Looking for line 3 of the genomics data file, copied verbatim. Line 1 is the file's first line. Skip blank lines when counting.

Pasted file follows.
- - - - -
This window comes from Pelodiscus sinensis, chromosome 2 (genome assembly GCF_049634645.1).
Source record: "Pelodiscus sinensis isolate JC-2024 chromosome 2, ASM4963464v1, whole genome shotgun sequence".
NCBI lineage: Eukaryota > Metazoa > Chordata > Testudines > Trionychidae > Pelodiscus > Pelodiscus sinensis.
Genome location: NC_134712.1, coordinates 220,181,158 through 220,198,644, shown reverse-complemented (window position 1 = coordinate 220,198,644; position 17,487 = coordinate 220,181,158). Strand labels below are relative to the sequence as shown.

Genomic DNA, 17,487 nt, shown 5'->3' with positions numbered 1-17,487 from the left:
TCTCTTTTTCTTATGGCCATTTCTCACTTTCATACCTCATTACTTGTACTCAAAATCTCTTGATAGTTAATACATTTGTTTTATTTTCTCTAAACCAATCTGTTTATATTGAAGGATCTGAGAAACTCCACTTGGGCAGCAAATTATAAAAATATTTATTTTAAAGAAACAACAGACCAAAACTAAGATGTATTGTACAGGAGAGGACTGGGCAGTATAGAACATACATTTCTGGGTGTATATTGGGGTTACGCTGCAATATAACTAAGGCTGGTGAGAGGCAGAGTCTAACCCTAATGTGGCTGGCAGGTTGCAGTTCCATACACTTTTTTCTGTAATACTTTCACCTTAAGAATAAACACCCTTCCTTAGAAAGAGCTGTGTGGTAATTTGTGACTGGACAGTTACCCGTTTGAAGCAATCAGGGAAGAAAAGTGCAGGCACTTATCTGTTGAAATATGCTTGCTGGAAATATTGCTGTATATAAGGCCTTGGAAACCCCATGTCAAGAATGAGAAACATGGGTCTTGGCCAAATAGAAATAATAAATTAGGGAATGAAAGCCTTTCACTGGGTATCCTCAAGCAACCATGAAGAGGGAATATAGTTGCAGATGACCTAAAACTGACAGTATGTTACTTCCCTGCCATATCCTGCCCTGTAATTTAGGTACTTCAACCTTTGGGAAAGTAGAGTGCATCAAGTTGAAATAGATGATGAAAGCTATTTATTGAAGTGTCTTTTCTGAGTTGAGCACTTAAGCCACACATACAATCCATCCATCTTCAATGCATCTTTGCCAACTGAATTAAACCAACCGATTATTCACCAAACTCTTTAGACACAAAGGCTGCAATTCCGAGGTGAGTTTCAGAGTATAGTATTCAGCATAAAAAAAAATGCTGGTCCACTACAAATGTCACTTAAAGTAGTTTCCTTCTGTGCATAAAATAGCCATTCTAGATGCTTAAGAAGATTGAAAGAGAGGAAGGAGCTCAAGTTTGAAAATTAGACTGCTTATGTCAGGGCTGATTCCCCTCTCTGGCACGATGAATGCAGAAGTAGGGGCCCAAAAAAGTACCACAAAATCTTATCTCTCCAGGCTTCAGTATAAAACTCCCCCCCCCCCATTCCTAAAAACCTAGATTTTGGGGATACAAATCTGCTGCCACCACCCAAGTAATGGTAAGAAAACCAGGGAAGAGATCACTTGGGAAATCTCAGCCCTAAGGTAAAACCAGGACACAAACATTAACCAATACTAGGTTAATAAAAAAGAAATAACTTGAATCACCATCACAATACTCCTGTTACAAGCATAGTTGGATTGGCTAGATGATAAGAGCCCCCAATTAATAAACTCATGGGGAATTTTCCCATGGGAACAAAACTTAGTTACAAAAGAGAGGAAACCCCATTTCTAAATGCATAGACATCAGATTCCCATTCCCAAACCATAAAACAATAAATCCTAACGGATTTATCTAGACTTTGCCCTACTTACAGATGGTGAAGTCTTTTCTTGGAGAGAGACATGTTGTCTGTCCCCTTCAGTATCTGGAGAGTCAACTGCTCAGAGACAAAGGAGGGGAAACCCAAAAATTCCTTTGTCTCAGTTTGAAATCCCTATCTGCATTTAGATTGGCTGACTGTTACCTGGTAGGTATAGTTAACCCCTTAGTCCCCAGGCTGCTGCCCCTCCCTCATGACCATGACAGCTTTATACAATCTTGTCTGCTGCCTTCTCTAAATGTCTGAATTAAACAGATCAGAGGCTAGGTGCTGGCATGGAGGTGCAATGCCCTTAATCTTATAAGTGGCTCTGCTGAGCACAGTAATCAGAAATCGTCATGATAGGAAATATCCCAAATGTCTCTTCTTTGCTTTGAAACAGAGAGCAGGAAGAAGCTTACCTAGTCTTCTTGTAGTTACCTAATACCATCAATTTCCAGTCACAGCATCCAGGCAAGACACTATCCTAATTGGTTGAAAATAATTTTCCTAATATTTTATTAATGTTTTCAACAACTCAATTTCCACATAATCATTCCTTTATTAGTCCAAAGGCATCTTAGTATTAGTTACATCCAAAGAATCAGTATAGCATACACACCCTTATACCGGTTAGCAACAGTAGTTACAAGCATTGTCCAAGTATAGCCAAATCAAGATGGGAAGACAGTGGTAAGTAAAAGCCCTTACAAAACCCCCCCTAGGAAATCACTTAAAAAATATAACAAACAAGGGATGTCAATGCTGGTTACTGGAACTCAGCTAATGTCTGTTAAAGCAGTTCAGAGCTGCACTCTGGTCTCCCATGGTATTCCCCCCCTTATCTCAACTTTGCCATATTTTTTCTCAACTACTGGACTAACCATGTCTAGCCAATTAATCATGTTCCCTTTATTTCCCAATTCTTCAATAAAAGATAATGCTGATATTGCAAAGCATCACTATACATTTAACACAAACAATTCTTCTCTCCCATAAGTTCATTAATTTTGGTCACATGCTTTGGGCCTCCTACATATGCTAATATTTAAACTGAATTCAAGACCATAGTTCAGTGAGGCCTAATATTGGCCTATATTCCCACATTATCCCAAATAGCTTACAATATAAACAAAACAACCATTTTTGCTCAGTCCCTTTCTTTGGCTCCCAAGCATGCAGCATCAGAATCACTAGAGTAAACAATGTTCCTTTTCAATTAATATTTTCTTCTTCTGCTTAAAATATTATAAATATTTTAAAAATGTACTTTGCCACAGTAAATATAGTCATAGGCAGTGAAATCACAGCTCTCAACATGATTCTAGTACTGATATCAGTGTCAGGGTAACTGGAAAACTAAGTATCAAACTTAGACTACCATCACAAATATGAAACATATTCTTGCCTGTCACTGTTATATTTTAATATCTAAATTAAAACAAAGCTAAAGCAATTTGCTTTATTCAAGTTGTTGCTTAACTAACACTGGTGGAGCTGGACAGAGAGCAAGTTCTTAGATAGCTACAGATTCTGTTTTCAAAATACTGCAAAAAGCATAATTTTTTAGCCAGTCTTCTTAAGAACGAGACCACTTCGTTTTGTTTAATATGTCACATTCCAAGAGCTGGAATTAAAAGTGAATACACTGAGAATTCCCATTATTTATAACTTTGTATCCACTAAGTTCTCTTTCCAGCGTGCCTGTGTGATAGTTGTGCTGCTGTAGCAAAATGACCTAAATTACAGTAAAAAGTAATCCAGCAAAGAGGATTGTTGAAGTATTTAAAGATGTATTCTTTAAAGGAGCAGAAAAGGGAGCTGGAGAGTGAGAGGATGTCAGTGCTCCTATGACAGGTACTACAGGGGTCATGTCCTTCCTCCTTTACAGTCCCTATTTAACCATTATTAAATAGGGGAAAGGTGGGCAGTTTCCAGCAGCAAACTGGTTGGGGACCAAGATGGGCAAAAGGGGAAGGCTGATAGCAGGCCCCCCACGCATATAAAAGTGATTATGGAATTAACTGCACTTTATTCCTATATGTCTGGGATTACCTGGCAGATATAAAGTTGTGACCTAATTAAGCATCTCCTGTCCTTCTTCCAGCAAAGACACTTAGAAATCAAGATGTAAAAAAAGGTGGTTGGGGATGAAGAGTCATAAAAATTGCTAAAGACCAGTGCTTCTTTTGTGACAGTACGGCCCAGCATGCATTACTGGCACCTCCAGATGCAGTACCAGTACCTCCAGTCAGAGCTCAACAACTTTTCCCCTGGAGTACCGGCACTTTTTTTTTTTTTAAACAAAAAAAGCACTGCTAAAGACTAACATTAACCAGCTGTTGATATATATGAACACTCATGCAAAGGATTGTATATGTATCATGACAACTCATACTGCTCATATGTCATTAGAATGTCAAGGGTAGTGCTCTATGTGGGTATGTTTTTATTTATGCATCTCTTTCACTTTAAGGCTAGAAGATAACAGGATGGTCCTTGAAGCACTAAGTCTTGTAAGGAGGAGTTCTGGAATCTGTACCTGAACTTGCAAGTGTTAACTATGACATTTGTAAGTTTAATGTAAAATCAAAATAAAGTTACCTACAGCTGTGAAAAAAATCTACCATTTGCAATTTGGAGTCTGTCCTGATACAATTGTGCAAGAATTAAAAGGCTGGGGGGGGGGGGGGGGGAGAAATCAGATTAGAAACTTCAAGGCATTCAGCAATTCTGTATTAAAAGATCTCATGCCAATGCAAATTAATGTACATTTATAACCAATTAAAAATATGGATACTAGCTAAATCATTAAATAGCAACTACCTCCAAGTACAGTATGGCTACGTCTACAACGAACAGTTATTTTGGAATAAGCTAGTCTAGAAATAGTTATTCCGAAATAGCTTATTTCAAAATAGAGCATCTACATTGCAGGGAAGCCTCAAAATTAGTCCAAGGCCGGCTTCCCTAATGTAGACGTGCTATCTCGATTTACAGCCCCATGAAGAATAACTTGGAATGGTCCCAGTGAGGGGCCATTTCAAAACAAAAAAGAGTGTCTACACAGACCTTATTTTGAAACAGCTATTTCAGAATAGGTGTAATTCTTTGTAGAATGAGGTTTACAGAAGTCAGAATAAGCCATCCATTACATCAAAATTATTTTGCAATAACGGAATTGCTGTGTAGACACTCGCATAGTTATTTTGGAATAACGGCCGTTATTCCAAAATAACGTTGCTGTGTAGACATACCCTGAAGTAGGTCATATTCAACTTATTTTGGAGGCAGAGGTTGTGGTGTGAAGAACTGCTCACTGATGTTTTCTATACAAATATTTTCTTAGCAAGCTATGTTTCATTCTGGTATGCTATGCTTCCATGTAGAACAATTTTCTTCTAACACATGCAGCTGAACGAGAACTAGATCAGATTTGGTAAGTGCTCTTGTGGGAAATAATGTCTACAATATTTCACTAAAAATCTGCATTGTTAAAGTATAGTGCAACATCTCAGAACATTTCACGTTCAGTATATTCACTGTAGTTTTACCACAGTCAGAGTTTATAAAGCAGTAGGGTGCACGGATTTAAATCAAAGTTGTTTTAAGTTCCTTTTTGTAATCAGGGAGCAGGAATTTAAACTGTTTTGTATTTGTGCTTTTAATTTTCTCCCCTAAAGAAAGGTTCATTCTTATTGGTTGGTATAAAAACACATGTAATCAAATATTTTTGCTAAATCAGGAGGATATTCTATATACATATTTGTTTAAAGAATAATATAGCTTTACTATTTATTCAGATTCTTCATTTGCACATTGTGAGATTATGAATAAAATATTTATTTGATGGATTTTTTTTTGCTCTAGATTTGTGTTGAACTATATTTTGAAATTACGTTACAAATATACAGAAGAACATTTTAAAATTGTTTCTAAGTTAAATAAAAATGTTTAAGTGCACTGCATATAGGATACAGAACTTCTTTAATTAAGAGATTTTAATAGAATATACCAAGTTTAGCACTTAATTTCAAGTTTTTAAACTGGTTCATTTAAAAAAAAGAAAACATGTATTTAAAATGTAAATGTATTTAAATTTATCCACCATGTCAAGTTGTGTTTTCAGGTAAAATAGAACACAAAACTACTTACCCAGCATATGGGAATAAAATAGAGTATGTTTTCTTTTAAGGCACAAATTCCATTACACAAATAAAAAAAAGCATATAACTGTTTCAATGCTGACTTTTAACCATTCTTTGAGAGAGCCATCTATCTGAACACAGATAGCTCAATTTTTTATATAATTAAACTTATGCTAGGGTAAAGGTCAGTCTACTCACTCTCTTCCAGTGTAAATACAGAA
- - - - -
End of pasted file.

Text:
NCBI lineage: Eukaryota > Metazoa > Chordata > Testudines > Trionychidae > Pelodiscus > Pelodiscus sinensis.